The law according to the Muslim faith and as interpreted from the Koran; also known as Sharia law.
Sometimes referred to as Muslim law or even Muhammadan law.
Some Islamic law jurists make a distinction between sharia law and fiqh and conclude that Islamic law includes, inter alia, sharia law first, given its divine origin; and fiqh second, as a body of law which interprets sharia.
"The sacred law of Islam is an all-embracing body of religious duties, the totality of Allah's commands that regulate the life of every Muslim in all its aspects."
Islamic law is probably best known for deterrent punishment which is the basis of the Islamic criminal system, and the discrimination against women.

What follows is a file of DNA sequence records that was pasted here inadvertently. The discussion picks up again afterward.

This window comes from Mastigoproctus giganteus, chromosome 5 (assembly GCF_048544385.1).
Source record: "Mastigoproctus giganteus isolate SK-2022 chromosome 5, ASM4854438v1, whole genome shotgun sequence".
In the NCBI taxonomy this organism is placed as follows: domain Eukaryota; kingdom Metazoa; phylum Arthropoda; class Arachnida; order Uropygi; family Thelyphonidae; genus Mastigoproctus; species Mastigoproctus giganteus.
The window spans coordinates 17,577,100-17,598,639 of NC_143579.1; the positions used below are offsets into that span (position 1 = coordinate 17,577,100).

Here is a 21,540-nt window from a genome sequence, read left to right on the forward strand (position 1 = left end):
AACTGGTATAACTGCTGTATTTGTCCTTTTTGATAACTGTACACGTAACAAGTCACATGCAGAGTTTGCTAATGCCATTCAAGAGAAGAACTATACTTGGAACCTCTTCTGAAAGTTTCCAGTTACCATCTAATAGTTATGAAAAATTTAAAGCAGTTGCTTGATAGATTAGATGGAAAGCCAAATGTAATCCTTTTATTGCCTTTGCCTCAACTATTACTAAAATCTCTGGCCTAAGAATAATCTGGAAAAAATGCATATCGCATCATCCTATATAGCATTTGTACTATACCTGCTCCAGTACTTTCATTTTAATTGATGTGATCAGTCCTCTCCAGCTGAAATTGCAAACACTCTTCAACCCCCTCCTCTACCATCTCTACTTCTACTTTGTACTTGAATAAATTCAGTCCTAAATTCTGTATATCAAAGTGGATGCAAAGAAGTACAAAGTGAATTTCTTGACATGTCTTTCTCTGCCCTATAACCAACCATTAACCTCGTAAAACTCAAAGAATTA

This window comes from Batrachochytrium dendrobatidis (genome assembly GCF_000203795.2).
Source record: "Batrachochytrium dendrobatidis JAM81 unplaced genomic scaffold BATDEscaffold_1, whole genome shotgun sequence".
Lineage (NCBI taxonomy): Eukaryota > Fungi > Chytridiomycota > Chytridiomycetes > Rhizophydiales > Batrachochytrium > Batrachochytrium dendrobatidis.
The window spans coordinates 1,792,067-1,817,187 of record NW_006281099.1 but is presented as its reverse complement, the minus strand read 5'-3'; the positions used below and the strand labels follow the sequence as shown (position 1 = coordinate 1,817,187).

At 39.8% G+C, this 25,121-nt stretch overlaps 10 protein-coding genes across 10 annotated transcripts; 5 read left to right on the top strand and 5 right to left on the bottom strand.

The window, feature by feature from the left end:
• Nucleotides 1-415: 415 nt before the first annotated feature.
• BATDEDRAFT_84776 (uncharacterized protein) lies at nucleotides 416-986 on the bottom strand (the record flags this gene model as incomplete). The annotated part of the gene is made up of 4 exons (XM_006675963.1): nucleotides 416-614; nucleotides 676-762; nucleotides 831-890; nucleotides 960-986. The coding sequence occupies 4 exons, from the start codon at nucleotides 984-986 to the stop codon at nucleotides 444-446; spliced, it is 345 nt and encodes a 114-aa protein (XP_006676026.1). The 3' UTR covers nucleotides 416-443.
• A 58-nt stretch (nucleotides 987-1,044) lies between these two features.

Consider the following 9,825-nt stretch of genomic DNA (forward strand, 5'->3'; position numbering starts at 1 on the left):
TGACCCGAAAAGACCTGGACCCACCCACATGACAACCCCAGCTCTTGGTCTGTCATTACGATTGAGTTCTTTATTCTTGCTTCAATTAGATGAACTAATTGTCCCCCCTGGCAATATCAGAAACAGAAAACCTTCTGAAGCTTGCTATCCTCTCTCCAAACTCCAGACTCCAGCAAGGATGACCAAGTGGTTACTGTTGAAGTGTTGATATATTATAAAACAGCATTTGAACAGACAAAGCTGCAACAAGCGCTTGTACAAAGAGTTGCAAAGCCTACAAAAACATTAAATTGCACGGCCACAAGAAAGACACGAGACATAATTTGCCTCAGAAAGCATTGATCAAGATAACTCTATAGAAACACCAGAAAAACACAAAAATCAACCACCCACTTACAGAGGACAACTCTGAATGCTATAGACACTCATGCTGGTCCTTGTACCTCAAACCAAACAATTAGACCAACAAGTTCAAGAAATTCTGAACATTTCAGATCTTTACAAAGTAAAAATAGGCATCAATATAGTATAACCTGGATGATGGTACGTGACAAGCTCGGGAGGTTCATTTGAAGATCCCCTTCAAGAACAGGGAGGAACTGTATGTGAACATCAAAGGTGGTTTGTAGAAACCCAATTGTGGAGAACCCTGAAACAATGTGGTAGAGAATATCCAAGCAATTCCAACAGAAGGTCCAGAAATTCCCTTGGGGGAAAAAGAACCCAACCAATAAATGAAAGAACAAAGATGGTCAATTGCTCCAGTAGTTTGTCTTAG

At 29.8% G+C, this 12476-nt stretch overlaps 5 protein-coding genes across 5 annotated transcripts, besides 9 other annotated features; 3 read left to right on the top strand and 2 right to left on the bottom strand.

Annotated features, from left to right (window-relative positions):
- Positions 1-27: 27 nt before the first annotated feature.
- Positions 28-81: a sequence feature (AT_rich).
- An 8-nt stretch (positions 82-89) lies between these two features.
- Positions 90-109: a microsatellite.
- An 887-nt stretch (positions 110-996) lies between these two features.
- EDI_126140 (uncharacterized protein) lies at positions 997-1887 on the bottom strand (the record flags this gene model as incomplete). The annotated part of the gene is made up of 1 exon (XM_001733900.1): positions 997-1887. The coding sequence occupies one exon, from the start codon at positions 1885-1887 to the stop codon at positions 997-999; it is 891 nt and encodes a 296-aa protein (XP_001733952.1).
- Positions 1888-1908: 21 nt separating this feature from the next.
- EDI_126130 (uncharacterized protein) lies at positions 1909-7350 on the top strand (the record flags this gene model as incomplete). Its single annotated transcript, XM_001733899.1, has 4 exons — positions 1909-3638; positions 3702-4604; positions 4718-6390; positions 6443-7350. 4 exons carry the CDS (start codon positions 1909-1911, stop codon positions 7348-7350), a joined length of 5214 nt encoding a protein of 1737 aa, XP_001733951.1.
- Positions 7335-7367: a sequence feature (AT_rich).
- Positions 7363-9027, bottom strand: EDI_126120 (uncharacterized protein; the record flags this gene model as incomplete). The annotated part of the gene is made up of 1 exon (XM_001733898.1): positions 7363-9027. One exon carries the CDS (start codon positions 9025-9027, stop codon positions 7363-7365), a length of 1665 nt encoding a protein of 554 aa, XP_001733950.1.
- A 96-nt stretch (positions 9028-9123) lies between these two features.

Another important feature of Muslim law is the fact that there is no clear separation of church and state. Under Islamic law, the religion of Islam and the government are one. Islamic law is controlled, ruled and regulated by the Islamic religion; a theocracy.
Islamic law purports to regulate all public and private behavior including personal hygiene, diet, sexual conduct, and child rearing.
Islamic law now prevails in countries all over the Middle East and elsewhere covering 20 per cent of the world's population.
Despite its relative inflexibility, in some ways, Islamic law is superior to other systems of law, such as the preference given to arbitration in civil disputes.
- Duhaime, Lloyd, Legal Definition of Jihad
- Schacht, Joseph, An Introduction to Islamic Law (Oxford: Clarendon Press, 1964), page 1.